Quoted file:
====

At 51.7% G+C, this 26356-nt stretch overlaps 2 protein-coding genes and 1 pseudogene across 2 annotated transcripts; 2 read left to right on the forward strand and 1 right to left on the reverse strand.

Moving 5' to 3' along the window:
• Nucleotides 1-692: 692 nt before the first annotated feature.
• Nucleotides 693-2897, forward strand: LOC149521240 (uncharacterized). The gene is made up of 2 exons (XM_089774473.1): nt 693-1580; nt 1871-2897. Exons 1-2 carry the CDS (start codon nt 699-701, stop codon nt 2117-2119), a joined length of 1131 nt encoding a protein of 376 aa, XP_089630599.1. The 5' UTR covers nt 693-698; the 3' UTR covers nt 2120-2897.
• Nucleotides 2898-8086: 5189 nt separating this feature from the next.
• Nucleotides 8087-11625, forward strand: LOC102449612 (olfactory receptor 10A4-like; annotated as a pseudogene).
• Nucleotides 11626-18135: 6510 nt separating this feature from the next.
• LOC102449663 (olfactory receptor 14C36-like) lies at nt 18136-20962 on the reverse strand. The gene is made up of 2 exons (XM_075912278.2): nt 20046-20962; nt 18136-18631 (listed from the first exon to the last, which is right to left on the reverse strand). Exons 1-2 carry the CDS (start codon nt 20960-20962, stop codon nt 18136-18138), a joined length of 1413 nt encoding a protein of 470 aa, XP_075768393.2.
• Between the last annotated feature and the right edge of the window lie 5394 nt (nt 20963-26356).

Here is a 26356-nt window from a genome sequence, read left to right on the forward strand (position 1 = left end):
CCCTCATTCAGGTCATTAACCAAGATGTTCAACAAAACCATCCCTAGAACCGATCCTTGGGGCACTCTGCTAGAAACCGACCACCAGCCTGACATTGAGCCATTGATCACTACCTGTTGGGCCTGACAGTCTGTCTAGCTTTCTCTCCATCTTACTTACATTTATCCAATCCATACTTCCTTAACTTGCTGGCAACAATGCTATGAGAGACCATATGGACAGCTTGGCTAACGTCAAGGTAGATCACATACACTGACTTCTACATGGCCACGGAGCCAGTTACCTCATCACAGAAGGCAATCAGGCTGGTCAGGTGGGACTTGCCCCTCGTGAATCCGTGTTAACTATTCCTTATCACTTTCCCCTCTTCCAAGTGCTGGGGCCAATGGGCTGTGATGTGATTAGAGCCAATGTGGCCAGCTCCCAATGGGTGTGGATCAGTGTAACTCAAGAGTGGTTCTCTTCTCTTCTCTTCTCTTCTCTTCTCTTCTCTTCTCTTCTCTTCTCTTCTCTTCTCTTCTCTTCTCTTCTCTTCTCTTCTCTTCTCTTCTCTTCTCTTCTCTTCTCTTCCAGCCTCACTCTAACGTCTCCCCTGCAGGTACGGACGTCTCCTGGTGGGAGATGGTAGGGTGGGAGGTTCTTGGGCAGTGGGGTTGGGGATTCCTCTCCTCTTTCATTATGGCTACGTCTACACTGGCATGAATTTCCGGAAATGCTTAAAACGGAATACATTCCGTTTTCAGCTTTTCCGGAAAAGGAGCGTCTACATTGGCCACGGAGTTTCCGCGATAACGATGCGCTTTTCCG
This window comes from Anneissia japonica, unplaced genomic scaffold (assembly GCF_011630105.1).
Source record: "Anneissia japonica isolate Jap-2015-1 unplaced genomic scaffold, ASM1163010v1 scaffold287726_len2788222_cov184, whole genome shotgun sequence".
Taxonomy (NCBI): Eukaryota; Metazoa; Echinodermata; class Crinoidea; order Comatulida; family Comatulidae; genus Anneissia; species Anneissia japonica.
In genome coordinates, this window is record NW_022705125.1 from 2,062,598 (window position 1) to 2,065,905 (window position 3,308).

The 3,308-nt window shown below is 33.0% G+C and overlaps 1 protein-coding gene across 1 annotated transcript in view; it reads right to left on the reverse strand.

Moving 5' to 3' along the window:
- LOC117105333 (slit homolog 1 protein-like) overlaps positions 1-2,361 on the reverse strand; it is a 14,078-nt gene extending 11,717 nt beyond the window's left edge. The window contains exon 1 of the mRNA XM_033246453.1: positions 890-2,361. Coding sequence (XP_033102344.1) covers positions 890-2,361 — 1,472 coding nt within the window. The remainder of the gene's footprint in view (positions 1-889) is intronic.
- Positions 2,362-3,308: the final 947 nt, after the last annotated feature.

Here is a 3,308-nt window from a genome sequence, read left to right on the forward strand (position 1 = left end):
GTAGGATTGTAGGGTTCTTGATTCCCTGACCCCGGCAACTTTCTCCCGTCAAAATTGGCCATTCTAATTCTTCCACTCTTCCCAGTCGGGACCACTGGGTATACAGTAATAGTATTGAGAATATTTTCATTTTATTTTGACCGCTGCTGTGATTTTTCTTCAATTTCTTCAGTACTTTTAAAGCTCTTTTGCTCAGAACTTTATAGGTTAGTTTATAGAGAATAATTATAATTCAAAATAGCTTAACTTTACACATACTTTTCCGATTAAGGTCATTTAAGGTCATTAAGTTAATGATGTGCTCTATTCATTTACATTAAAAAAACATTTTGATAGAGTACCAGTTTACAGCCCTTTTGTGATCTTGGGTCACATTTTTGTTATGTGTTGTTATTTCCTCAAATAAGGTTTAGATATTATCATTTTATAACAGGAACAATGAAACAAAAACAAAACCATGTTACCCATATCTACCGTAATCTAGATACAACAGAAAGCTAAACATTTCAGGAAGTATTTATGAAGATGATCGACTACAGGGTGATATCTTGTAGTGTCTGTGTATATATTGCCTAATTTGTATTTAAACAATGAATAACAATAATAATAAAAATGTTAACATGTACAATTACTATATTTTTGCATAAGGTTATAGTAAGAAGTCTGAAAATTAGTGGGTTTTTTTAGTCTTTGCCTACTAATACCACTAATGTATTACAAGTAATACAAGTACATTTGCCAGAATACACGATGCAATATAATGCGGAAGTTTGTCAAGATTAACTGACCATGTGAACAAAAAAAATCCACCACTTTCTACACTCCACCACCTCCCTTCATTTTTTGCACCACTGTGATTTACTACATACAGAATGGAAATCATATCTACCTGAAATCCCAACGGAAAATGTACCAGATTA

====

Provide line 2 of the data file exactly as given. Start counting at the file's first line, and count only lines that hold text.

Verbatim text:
Moving 5' to 3' along the window: